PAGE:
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A plan for the 600-home development Oyster Point on the rural outskirts of Mount Pleasant didn't sit well with neighbors when first announced, and the land's historic site designation will likely make the plans all that much trickier.
Sitting on some 200 acres, the marsh front Oyster Point site is also home to the scattered remains of "Fort Palmetto" that was, as the National Register Properties in South Carolina writes:
Designed to deny Union naval support of any attack on Charleston from the northeastern side. The Christ Church line was laid out by Robert E. Lee and constructed in late 1861. Although a simple open battery, Fort Palmetto has unusually high relief with a parapet approximately 15 feet in height and a magazine approximately 25 feet above the surrounding terrain.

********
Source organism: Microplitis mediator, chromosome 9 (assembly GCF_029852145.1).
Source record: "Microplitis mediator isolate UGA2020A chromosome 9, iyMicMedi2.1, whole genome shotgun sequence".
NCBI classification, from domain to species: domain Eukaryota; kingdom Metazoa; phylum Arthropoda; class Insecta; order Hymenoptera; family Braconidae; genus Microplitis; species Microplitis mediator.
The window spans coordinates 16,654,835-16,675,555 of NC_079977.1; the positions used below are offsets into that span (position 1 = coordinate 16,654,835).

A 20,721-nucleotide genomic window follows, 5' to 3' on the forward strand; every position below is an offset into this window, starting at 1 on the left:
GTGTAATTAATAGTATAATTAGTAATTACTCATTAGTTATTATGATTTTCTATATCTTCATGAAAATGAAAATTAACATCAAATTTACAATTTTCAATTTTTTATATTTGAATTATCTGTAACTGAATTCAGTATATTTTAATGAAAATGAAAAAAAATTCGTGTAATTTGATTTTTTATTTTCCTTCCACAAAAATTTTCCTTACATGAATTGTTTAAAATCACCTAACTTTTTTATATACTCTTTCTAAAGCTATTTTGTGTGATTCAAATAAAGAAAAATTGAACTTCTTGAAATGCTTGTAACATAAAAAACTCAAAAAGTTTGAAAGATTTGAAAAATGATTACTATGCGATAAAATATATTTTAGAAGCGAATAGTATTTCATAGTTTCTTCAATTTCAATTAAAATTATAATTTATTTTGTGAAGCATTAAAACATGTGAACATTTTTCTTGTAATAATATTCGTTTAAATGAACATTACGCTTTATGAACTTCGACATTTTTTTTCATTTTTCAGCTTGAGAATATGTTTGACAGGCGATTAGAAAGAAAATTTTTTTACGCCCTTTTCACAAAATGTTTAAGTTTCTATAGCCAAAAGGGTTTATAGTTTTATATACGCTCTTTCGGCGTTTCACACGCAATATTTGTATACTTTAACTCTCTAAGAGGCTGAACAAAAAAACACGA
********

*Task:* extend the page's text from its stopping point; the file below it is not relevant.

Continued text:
Still, the developers are hoping to build around the most historic parts, Mount Pleasant Patch writes:
D.R. Horton Homes, the developer behind Oyster Point, is seeking a first-of-its-kind conservation landscape district zoning classification. The classification allows developers to preserve the 200-acre property's natural and historical elements with a series of parks and open spaces. In return, D.R. Horton will be given leeway to build some of the project's homes more closely together.